So John and I have been trapped indoors pretty much all day. Madikeri, where we spent today and yesterday is one of the rainiest cities in India, and it's pretty hard to enjoy the city when it's pouring rain. As a result, I finally got caught up on my journal entries, so I've posted two or three in the past day or so. If you're interested, you'll probably have to check the archive type thing to read 'em.
Before I get too far ahead of myself, let's backtrack to where I left off last time. We arrived in Mysore late, and stayed up watching part of Independence Day, with Will Smith on TV. I think it came out sometime around 1999, and I didn't realize at the time, but it was pretty ridiculous. For those of you who don’t know, the premise is that aliens are invading the planet and exterminating everyone, and it's pretty much up to Will Smith and Jeff Goldblum to save the world. I only mention it now because throughout the movie, the American military is the only one doing any fighting. All the other countries are sitting around on their asses worrying and waiting for the Americans to come up with a solution. Of course, Jeff Goldblum comes through, just as the rest of the world hoped he would. It's one of those little things, but especially being in another country, you start to notice how Americans have a general mentality that we are the only ones capable of doing anything worthwhile. I'm not saying that all Americans think that way, but it seems like there are a whole lot of little things like that which find their way into our movies and TV shows.
Anyway, we woke up late in Mysore and figured we'd spend some time exploring the city before getting back on another bus. Our hotel was near a big palace of some sort, so we figured we'd head over and spend an hour or so checking it out before heading to Madikeri. We ended up at the north gate instead of the south gate, and ended up walking around for a while trying to make our way to the south side. Mysore is a much more touristy town, and it was immediately apparent from the tenacity of the hawkers and rickshaw drivers. They would follow us farther than usual, and completely ignored our assurances that we weren't interested in anything they had to offer. I often wonder how frequently people change their mind after a barrage of constant badgering. If I don't need an autorickshaw ride now, what are the chances that 45 seconds later I'll find myself urgently needed to get somewhere for an exorbitant price? I dunno, maybe it works for these guys.
Anyway, during our aimless wandering, we ran into Jack, who assured us that he wanted no money, just to show us around. We asked him to point us to a decent restaurant, and he headed off across the street and told us to follow him. After about ten minutes of walking, we ended up at his uncle's shop. He was an Ayurvedic doctor (It's interesting stuff. Check it out on wikipedia), and he also sold various oils, which he gave us a lengthy demonstration of. He explained about fifteen to twenty different oils, and their uses. We then realized why Jack hadn't wanted any money. He knew that once someone went into the shop and saw uncle doc's demonstration, they would buy some oils. I hadn't planned on buying, but the good doctor was a great salesman, and I respect that. These oils are kind of a specialty of India, especially sandalwood, and I figured they would make a good souvenir, so I didn't feel too bad about purchasing a bit.
After our little oil demonstration, Jack and his older brother shoved us into a rickshaw and took us off to see some handicrafts at the government emporium. I was a bit surprised that they took us to the government handicraft shop, as I knew that the government run places didn't pay commission to touts like Jack. All the same, Jack was very insistent that we bought some handicrafts and stuff so we agreed to have a look. Now in general, I'm not a big shopper, especially after some strange man has just convinced me to buy some oils that I'm fairly sure I'll never use. However, I was pretty impressed with the stuff they had for sale. In the Philippines and Thailand, I visited the handicraft shops, and have never been that impressed. Of course, there are always some things that are pretty cool, but overpriced, and wouldn't serve much of purpose other than as a conversation piece or reminder that I actually did travel to these places. India was a different story. I don’t know much about woodworking, but the inlay work on most of the items was truly unbelievable, and as far as I could tell, everything was pretty reasonably priced. On top of all that, the crafts in Mysore were nice enough that they didn't even need to serve some functional purpose. All these things had to do was exist, and that was enough for me. John and I immediately decided that when we were rich, we were coming back to Mysore to buy some tables and chairs and stuff like that and having 'India' rooms in our houses.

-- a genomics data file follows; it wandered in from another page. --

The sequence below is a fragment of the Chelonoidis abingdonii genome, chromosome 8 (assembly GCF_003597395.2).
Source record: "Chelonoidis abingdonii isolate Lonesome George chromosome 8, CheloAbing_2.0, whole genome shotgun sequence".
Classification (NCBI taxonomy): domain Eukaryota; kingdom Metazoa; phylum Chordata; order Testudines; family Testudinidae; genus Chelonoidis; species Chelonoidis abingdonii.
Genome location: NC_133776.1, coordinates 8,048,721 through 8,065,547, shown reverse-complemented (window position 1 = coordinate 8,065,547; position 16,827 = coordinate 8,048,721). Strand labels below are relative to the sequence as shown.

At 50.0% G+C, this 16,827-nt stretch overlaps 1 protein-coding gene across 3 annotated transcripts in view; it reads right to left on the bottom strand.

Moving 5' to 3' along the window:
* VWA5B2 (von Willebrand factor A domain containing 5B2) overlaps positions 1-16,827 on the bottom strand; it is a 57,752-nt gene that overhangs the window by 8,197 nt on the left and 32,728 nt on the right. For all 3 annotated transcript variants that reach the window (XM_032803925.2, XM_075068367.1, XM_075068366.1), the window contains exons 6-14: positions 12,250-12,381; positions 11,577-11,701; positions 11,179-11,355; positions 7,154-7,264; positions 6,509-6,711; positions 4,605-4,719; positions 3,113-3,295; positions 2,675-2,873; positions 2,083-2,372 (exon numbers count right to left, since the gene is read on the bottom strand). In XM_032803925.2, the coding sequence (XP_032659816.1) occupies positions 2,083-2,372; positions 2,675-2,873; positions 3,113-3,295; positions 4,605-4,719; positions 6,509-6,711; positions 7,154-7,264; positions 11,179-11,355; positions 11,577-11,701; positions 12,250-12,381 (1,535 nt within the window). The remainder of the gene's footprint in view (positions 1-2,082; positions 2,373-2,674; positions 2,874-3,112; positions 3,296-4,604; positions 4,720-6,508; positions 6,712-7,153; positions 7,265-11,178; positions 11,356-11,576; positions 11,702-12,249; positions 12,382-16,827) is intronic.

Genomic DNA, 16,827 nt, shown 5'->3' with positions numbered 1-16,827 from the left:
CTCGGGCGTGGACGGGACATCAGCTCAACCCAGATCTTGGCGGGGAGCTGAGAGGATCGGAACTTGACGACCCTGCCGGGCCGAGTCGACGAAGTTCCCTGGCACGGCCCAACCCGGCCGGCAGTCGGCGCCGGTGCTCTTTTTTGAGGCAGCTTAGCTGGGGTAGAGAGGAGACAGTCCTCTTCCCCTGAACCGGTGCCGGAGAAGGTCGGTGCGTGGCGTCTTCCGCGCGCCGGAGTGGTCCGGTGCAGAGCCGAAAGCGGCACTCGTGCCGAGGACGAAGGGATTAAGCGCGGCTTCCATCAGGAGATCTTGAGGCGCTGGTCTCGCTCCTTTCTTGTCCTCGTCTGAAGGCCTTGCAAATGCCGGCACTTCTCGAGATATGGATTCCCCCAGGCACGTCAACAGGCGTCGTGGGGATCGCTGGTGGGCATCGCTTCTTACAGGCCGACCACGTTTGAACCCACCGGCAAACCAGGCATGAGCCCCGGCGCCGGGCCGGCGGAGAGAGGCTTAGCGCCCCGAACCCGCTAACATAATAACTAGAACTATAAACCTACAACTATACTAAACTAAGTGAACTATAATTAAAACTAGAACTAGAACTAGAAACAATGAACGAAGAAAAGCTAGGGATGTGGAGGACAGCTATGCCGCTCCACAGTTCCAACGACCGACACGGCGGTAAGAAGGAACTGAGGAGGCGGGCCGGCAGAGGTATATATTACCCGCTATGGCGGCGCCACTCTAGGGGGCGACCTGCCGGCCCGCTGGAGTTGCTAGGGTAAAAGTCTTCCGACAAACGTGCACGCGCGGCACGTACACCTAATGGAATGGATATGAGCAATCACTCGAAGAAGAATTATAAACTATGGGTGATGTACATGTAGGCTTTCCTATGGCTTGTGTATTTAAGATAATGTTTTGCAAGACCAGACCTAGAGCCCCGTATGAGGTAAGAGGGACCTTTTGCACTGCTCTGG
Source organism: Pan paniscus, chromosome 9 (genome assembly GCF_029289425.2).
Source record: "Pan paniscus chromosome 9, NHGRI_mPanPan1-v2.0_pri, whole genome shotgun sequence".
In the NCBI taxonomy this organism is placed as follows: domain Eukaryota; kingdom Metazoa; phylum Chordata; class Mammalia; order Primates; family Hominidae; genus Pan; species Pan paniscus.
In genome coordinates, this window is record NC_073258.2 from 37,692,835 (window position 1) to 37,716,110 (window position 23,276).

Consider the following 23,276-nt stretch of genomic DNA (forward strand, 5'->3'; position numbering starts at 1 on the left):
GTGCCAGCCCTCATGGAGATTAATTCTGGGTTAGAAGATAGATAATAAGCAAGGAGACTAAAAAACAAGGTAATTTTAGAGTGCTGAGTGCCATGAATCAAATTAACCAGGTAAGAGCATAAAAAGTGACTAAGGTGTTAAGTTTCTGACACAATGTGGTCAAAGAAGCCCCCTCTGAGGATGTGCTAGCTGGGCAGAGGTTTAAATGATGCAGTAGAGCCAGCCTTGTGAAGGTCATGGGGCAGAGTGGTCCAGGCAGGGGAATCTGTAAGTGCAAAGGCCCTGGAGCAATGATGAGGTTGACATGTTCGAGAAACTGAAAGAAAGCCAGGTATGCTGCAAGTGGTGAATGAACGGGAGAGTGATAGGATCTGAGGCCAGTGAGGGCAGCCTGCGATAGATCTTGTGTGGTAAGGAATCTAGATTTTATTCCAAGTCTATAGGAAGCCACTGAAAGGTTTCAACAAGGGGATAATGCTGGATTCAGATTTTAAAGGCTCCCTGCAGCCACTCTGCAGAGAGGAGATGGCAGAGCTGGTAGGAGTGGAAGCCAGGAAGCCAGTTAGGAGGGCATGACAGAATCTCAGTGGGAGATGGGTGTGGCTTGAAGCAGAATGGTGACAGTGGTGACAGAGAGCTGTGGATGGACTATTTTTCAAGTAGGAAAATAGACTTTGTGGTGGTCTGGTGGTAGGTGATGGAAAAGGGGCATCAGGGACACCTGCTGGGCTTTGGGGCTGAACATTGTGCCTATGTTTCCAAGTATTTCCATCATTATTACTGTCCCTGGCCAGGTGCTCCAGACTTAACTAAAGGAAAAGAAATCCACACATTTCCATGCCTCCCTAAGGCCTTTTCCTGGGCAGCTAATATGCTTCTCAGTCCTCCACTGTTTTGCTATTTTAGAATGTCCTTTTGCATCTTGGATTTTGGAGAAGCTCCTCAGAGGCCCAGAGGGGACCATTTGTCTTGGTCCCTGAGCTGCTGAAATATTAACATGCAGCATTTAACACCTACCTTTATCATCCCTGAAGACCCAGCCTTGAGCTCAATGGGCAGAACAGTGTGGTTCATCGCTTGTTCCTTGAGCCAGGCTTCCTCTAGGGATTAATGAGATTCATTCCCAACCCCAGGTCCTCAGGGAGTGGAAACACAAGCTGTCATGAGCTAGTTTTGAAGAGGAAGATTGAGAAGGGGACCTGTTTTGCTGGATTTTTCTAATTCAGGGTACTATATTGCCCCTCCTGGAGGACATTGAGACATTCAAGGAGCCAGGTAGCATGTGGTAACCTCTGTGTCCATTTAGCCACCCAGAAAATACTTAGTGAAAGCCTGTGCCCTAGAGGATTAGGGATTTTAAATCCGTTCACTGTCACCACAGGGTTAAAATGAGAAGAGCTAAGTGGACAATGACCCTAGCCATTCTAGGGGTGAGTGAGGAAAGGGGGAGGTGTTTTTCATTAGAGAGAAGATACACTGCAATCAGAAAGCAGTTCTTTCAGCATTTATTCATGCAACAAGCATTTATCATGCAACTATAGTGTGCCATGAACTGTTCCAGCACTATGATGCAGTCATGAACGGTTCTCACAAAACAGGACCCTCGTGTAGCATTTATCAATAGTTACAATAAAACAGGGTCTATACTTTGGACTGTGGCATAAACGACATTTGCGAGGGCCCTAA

Long story short, I ended up buying a small little trinket and then fled the store so I wouldn't be tempted to buy anything else. Jack offered to take us around town a bit more, but we refused and told him we'd take him and his brother to lunch. They took us to a restaurant where we had a good, but expensive meal, and then dropped us off at the hotel. At least I got my souvenir shopping done.
We finally left Mysore, much later than expected, and made the five hour bus ride to Madikeri. I don't really have too much to report from Madikeri. The weather has been pretty miserable, and the hiking that we were so excited to do hasn't been that great. Hopefully we'll get some more chances before we hit Mumbai. Wow, I think this is the first time since I left home that I've been totally caught up with my travel journal stuff. There's nothing that I've done and haven’t written about. It’s a good feeling. With that, I'll end, and update sometime soon. Take care out there.